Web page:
Tag Archives: Death

How I Learned to Stop Worrying and Love Dead People

26 Apr

Disgruntler Alert: the following post contains little-to-no snarkiness, offensive opinions or crude observations. We will return to standard programming when we damn well feel like it.

After a fruitless morning search underscored by a complete lack of planning, I now found myself waist-high in blackberry bushes, breathlessly close to a discovery.  The brambles clutched desperately at my clothes, as if to intentionally delay me in my quest;  Nature Always Finds A Way, I thought to myself.  This tangle of thorns had made short work of overtaking the graveyard, and now turned its attention toward the unexpected human invaders, reminding us that they – the bushes, the earth – would ultimately have the last word.  At least I was wearing my motorcycle boots.

As much as I’d like to say the stone marker beckoned to me in some way, that it was psychically calling out “Over here!” with cinematic flair, in reality, it was simply the last accessible gravestone left in the plot, and I was going to be bummed if it didn’t pan out.  I tried to fabricate some sort of meaning from the ominous, foot-swallowing critter hole directly beside the marker, as if this hole was a clear sign that This Stone Must Be It.   But the agnostic in me knew:  that’s no omen, it’s just a fucking critter hole.

A short couple of steps up the hill, then a brief struggle with a particularly determined clump of bushes, and I awkwardly managed to work myself around to the other side of the stone. Clearing off some clinging Virginia Creeper, I was startled to see my imagined cinematic scenario fulfilled. “TALBERT,” it read.  Really?  Yes.  “TALBERT.”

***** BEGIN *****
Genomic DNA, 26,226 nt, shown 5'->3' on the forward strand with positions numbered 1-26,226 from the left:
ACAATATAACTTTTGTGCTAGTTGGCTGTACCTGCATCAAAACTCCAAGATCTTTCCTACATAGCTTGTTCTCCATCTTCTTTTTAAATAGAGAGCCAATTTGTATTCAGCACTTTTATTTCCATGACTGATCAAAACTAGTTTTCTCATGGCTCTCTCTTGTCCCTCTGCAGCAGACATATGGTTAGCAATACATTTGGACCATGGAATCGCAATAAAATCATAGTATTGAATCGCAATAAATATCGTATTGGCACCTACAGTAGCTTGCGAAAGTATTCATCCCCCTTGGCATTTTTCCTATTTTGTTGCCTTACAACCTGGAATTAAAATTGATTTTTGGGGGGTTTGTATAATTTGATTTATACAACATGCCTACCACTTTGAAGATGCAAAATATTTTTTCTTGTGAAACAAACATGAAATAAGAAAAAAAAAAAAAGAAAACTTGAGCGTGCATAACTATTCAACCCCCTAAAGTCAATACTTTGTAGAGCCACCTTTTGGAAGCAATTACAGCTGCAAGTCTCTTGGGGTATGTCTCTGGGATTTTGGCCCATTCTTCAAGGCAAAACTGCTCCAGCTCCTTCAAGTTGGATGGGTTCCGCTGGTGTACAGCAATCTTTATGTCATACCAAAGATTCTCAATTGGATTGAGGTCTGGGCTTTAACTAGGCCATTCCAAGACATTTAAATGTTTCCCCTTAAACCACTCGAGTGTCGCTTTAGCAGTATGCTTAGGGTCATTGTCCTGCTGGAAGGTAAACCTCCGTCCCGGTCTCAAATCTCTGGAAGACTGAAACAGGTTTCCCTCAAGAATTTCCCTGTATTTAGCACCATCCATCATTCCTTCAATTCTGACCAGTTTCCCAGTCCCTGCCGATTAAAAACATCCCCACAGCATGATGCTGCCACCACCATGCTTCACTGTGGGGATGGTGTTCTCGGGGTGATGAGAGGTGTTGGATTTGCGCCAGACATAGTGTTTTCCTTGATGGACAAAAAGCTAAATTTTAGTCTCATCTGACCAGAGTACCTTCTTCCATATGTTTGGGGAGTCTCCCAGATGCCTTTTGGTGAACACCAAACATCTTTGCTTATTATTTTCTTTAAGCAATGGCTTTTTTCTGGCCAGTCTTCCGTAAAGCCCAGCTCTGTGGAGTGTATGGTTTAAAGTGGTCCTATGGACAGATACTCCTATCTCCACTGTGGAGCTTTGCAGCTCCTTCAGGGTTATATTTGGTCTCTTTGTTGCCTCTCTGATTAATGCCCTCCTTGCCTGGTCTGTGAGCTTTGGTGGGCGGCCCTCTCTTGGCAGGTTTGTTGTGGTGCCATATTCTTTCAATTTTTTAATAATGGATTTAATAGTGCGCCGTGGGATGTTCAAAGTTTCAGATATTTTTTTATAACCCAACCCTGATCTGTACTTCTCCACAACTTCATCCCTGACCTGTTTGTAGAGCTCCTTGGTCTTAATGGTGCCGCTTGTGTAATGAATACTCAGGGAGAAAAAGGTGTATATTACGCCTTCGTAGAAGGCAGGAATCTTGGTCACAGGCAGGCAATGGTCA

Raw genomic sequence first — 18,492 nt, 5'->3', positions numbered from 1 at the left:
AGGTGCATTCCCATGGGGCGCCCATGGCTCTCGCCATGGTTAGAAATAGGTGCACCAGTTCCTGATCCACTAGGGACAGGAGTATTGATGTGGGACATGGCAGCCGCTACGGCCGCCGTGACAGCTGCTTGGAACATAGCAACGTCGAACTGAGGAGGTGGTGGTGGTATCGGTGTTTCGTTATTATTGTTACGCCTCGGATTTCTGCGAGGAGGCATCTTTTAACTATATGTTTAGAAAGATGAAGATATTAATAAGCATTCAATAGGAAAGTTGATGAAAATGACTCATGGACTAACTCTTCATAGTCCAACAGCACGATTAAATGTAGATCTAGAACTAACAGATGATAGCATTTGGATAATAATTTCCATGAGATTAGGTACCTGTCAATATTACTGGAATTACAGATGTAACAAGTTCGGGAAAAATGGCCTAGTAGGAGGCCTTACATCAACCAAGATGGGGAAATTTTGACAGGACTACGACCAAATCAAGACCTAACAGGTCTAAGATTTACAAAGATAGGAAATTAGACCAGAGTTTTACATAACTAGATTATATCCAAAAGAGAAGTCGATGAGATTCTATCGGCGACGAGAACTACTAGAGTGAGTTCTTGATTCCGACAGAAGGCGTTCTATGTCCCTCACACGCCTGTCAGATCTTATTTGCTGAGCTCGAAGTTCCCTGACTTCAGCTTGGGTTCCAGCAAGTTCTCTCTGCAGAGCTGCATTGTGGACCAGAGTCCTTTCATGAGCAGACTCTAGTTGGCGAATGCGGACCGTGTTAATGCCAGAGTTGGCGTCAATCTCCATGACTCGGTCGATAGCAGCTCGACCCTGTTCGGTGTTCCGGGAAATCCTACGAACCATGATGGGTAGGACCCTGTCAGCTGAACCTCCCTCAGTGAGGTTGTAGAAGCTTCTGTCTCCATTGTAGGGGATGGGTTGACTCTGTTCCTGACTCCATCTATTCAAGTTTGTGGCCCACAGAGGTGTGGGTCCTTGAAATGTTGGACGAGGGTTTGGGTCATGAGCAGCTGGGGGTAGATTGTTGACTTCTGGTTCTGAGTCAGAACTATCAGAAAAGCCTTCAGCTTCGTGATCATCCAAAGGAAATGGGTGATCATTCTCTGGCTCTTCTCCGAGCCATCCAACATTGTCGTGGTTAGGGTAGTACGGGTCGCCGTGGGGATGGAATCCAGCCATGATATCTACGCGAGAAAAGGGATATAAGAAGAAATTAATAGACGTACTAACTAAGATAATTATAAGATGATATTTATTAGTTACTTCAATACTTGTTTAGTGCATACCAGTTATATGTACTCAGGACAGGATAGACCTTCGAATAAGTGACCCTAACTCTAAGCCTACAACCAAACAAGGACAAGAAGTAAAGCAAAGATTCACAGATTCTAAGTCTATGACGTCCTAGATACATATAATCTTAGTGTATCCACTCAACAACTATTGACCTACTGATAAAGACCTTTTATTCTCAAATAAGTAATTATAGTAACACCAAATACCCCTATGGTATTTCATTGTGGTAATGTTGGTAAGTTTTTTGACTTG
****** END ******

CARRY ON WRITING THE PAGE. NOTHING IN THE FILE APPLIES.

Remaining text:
No specific individuals’ names or dates were listed, but it was the surname I was searching for, and felt satisfied to have found this much.  It was already more than I figured we’d be able to accomplish, given that, as I said, there’d been a complete lack of planning in this venture.  I guess I had just thought I’d roll into Abingdon, VA – my father’s family’s home for over a century – and see what I could find.  Check out what’s in the historical society, stop into a few stores and ask around, what have you.  Except that I didn’t think about this being a Sunday.  In a small town, in the South. To my fellow confused Californians out there:  this means that basically everything’s closed.  Strangely, no-one seems to be home either.

Earlier that day, armed only with Google Maps’ insistence that there was a small plot of land here called “Hayter Cemetery” – where I knew that the Talberts, my paternal grandmother’s family, were buried –  I had quickly discovered what any native Virginian could have easily told me; that there are hundreds of family cemeteries all over this history-riddled countryside, but many have been moved, destroyed, or otherwise made virtually inaccessible, laying within the confines of other people’s private property.

Which explained why the “unnamed street” where the cemetery had appeared on the map turned out to be someone’s driveway.  And why now – pinned between blackberry bushes and the gaping hole of some animal’s den, amongst the remains of my long-dead ancestors – technically, I was trespassing.

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Next up: creepy things happen!  And then we go to the theatre.